By Manash Goswami
SINGAPORE (Reuters) - Brent futures held above $102 a barrel on Friday as investors bought opportunistically after the previous session's steep fall, but a broad market rout triggered by the U.S. Federal Reserve's plans to wind down stimulus capped gains.
Global equities, bond prices and commodities plunged in a sharp sell-off on Thursday, and most markets extended their losses in early Asian trade on Friday. For oil, demand growth concerns following weak manufacturing data from second-biggest global consumer China added further pressure.
Brent crude slipped to as low as $101.88 a barrel before recovering to trade up 45 cents at $102.60 by 0701 GMT. U.S. oil was up 48 cents at $95.62. But both benchmarks were headed for their steepest weekly loss in two months.
"Ultimately, the United States being off the intravenous dip will be a good thing as it will give the economy a chance to stand on its feet," said Ben Le Brun, an analyst at OptionsXpress in Sydney.
"But investors are looking at the near-term impact of a withdrawal in the stimulus. The weak China PMI numbers are also weighing on sentiment in oil."
China's factory activity weakened to a nine-month low in June as demand faltered, adding to data pointing to a sluggish economy and raising the chances the country could miss its growth target of 7.5 percent for this year.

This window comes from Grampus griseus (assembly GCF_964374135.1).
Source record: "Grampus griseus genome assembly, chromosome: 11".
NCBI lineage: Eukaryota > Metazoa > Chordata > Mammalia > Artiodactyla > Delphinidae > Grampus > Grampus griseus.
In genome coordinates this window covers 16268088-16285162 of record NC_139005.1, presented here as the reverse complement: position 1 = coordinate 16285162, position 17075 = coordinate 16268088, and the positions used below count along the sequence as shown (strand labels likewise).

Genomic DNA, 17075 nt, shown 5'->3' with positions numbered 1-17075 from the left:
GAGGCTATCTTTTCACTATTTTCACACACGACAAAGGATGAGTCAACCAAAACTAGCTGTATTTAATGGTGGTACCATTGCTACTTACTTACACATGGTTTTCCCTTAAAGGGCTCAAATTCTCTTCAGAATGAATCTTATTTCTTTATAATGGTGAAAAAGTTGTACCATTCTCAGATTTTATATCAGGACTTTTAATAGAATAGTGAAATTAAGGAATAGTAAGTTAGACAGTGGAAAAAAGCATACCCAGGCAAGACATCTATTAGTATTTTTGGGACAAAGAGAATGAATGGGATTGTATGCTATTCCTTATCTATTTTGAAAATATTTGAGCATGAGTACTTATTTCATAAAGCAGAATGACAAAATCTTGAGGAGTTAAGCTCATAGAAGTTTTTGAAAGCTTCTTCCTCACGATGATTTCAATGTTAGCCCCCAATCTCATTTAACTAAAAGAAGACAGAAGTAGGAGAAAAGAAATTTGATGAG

Both Brent and U.S. oil could slip about 4-5 percent from current levels, Le Brun said. Any upside will be capped at gains of about 2-3 percent, he added.
Assets priced in the dollar, like oil, have been pressured by the greenback which has firmed following Fed Chairman Ben Bernanke's comments that the central bank may reduce its bond-buying program with the goal of ending it in mid-2014.
"Oil traded heavy all through the Asia session yesterday, with rallies quickly sold into. As U.S. equities fell and the dollar rallied, this provided a triple headwind for oil," ANZ analysts in a note on Friday.
On Thursday, crude prices posted their biggest daily loss since November with Brent ending down $3.97 and U.S. oil finishing $2.84 lower.
But prices may be supported by concerns about a disruption in supply from the Middle East, with the violence in Syria threatening to engulf neighbouring countries.
Iraq warned that Syria's civil war is tearing the Middle East apart and Lebanon's president urged his country's Hezbollah movement on Thursday to pull its fighters out of the conflict.
Syria's turmoil is dragging its neighbours into a deadly confrontation between Shi'ite Iran supporting President Bashar al-Assad and Sunni Arab Gulf nations backing the Syrian rebels.
"The Middle East is still a clear and present danger to oil markets and prices," Le Brun said. "Tensions in the Middle East will continue to put a floor on prices."
(Additional reporting by Jessica Jaganathan; Editing by Himani Sarkar and Muralikumar Anantharaman)